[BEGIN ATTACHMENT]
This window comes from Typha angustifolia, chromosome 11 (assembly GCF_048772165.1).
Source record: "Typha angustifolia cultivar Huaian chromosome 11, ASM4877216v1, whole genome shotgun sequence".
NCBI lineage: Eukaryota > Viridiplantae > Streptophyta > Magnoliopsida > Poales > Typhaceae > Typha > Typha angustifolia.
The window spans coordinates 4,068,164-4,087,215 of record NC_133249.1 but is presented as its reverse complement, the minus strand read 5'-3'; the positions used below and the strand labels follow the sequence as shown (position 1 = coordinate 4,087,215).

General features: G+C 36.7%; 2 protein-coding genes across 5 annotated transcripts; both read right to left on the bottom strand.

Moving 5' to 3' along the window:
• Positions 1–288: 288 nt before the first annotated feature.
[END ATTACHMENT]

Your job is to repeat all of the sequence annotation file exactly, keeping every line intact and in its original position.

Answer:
This window comes from Typha angustifolia, chromosome 11 (assembly GCF_048772165.1).
Source record: "Typha angustifolia cultivar Huaian chromosome 11, ASM4877216v1, whole genome shotgun sequence".
NCBI lineage: Eukaryota > Viridiplantae > Streptophyta > Magnoliopsida > Poales > Typhaceae > Typha > Typha angustifolia.
The window spans coordinates 4,068,164-4,087,215 of record NC_133249.1 but is presented as its reverse complement, the minus strand read 5'-3'; the positions used below and the strand labels follow the sequence as shown (position 1 = coordinate 4,087,215).

General features: G+C 36.7%; 2 protein-coding genes across 5 annotated transcripts; both read right to left on the bottom strand.

Moving 5' to 3' along the window:
• Positions 1–288: 288 nt before the first annotated feature.